[Part 2 of our examination of the life of Mervyn Stephenson, Linus Pauling’s cousin.]
Having completed his schooling in 1919, Mervyn Stephenson was quickly hired by Conde B. McCullough, a former college professor known today as Oregon’s most famous bridge engineer. Excited to begin his career, Stephenson moved to southern Oregon shortly after graduation to work as a civil engineer for the Bridge Division of the Oregon Department of Transportation. The first project that he worked on was in Douglas County, but the project was shut down so he returned to Salem to delve into bridge design. Mervyn worked hard, but he still found time for fun and was especially keen on dancing: he attended dance halls on the weekends and saved several of his dance cards to prove it.
At work, Mervyn wasn’t stuck behind a desk for long. One of his first major projects was the building of a concrete arch bridge over Hog Canyon in 1920. In 1921 he worked on the Crooked River Bridge in Prineville, as well as the dam for the Prineville Reservoir, and the Bear Creek Bridge. A year later he assisted with repairing the John Day Highway. It was here that he helped to rehabilitate a stone building that had been the headquarters of a Chinese doctor, Kam Wah Chung, a structure that was transformed into a museum many years later.
As time passed and his skills became more widely known, Mervyn was offered a job in highway construction in Cuba, but he turned it down, preferring to stay close to home. The Federal Bureau of Public Roads also offered him a job in 1933, but he did not accept, choosing to stay with Conde McCullough instead. In the years that followed, he was a member of the teams that designed and built several of the iconic structures now closely associated with McCullough. These included the Coos Bay Bridge, Rogue River Bridge, Siuslaw River Bridge, Yaquina Bay Bridge, John Day Bridge and other coastal bridges. In an interview published in the January 17, 1934 Marshfield/Coos Bay Times, titled “Bridge Program Hailed as Major Step in Progress,” Stephenson lent insight into what it was like to work for the famed engineer.
We used to have a lot of fun. [McCullough would] come to look at what you were doing. [He’d] look over your desk and see what you were designing and he’d always reach over and get your pencil and start scribbling, stick [the pencil] in his pocket and walk off. So after we got to know him better, as he’d start to move, we’d reach over and grab [the pencil] out of his pocket, never said anything, just reach over and grab it out of his pocket.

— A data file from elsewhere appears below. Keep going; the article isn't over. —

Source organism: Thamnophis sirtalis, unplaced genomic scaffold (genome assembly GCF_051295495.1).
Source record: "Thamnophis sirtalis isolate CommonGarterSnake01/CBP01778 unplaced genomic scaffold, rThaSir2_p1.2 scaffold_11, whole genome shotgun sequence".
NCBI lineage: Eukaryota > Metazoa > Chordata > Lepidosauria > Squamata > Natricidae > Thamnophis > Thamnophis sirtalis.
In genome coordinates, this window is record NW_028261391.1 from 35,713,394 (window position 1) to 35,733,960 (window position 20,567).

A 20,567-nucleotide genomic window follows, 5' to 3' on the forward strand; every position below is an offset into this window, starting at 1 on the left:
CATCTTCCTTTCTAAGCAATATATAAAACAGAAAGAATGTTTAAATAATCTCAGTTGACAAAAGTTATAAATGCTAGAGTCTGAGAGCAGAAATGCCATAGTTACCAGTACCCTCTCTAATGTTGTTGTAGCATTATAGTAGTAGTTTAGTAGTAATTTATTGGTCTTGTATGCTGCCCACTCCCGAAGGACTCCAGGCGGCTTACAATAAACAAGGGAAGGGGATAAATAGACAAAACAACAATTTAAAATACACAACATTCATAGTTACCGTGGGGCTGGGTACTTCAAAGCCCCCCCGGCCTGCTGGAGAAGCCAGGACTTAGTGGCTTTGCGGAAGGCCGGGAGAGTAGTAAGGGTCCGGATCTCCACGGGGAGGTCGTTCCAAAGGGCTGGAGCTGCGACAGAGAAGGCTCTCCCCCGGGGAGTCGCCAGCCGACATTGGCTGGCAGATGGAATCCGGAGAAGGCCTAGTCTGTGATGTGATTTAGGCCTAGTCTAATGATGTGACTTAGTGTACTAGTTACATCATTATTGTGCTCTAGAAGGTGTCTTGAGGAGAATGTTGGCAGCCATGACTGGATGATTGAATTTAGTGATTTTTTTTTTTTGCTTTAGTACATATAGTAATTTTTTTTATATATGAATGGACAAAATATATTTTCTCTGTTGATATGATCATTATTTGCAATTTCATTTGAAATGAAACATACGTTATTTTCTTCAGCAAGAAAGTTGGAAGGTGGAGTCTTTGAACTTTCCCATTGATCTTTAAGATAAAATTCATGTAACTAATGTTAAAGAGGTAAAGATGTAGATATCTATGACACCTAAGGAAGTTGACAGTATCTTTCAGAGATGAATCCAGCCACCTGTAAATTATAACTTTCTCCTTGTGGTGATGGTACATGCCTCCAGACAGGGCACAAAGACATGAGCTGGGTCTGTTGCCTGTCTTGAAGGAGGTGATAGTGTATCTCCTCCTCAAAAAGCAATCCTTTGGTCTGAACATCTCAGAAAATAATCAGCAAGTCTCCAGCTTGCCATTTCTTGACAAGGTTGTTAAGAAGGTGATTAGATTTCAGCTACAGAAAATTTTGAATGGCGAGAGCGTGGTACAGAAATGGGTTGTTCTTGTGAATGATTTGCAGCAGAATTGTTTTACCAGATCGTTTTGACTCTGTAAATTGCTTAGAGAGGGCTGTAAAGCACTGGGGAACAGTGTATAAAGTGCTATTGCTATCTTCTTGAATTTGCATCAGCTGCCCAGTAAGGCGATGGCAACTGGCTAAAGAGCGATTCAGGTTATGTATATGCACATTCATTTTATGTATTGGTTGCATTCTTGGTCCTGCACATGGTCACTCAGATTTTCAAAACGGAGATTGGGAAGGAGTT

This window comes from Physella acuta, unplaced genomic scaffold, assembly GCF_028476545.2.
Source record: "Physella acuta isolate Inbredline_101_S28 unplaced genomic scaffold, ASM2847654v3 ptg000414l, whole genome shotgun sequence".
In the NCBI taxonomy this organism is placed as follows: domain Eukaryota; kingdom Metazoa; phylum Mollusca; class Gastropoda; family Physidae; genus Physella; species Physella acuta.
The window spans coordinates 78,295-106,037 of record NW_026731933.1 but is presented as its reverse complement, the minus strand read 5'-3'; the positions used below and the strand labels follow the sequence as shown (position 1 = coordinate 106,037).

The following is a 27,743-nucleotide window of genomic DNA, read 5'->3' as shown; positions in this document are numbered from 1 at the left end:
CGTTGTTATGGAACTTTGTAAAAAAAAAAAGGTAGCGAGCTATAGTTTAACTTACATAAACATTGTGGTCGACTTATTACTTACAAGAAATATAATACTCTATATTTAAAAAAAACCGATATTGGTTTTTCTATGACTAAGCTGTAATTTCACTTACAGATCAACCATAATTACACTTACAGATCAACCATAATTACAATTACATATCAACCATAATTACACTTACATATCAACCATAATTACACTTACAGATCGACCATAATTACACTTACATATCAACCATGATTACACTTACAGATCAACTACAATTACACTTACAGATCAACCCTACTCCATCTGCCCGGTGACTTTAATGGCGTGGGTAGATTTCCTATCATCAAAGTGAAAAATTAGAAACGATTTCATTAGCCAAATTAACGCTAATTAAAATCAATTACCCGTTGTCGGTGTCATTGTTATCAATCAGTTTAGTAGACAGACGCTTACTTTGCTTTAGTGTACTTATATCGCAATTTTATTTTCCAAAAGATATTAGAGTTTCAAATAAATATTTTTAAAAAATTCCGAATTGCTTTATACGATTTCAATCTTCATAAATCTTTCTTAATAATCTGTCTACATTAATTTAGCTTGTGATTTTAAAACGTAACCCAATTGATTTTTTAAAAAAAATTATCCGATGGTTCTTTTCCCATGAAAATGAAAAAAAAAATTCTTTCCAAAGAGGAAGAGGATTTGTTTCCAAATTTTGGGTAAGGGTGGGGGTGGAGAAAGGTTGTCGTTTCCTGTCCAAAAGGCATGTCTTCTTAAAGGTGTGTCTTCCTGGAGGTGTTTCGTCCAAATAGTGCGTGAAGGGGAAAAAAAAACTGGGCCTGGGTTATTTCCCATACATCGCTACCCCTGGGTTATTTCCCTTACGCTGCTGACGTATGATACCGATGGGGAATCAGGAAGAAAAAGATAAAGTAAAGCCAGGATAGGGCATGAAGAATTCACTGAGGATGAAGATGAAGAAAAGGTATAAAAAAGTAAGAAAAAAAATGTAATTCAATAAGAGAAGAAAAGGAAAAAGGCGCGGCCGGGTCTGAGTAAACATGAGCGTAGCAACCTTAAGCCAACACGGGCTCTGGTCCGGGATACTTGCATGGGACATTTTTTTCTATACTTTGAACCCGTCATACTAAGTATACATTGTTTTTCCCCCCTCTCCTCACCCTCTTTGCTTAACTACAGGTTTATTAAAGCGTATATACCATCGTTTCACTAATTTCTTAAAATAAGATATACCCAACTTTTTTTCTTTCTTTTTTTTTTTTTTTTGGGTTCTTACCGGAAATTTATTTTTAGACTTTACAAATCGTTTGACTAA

The Second World War was a source of new opportunities for Stephenson. In 1945 the U.S. Army contacted him asking him to do some highly secretive work overseas in support of the war effort. Stephenson traveled to Washington D.C. for a briefing and then was flown to the Hickam Field base near Honolulu. As Stephenson soon learned, the Army had sought out and gathered civilian scientists and engineers to help plan the U.S. invasion of Japan, and Stephenson was one of the experts called in to assist. As such, he was instated as a colonel and assigned a high pay grade because of his specialized skill set.
While at Hickam Field, Mervyn studied maps and aerial photos, analyzing the roads and bridges that might be encountered in the planned invasion. He also helped to estimate the amount of raw material needed to build bridges and highways as U.S. forces moved across Japan. This work never came to fruition, due to the Japanese surrender on September 2, 1945.
Still of use to the Army, Stephenson was transferred to a unit working on the Philippines Highway Planning Mission and charged with rehabilitating the country’s highway system. For a while he moved with his unit through Japan and the Philippines, inspecting tunnels and bridges. Once this mission was completed, he returned to civilian life as an Assistant Bridge Engineer with the Oregon State Highway Department.
From 1955 to 1957, Stephenson was the Oregon State Bridge Engineer. Most of the bridge projects that he oversaw, including Winchester Bridge and the Fords Bridge, resided on I-5, the west coast’s main interstate highway. Probably the most important project that Stephenson supervised was the design and construction preparation for significant upgrades to the Columbia River Interstate Bridge, linking Portland, Oregon and Vancouver, Washington. He retired from employment with the Oregon State Highway Department in 1957, but was soon appointed, by the governor, to the State Parks and Recreation Advisory Committee.
After his retirement, Stephenson and his wife traveled extensively, their favorite destination being Mexico, which they visited several times during the 1960s and 1970s. In 1972 Linus Pauling sent his cousin a letter, asking about the arrowhead collection that Mervyn had inherited from their grandfather Darling. He also took the opportunity to provide Stephenson with an update on his life and burgeoning interest in Vitamin C, and asked that Mervyn and his wife visit him and Ava Helen in California on their next trip to Mexico. This letter is the final record of written contact between Pauling and Stephenson, though we know from photographs that the two saw one another at least one more time, at a Darling family reunion held not long before Mervyn died.
Philip Mervyn Stephenson passed away in Salem, Oregon in 1983. His undated autobiographical manuscript ends with various accounts of his travels in retirement. The piece makes little mention of Linus Pauling, save for the memories that the two shared in their childhood and college years. Though we can’t know for sure, it is likely that the two young boys who held much in common as they hunted for small critters, searched for arrowheads and caused mischief in their fathers’ stores, gradually grew in separate directions as they pursued their passions and careers with tenacity.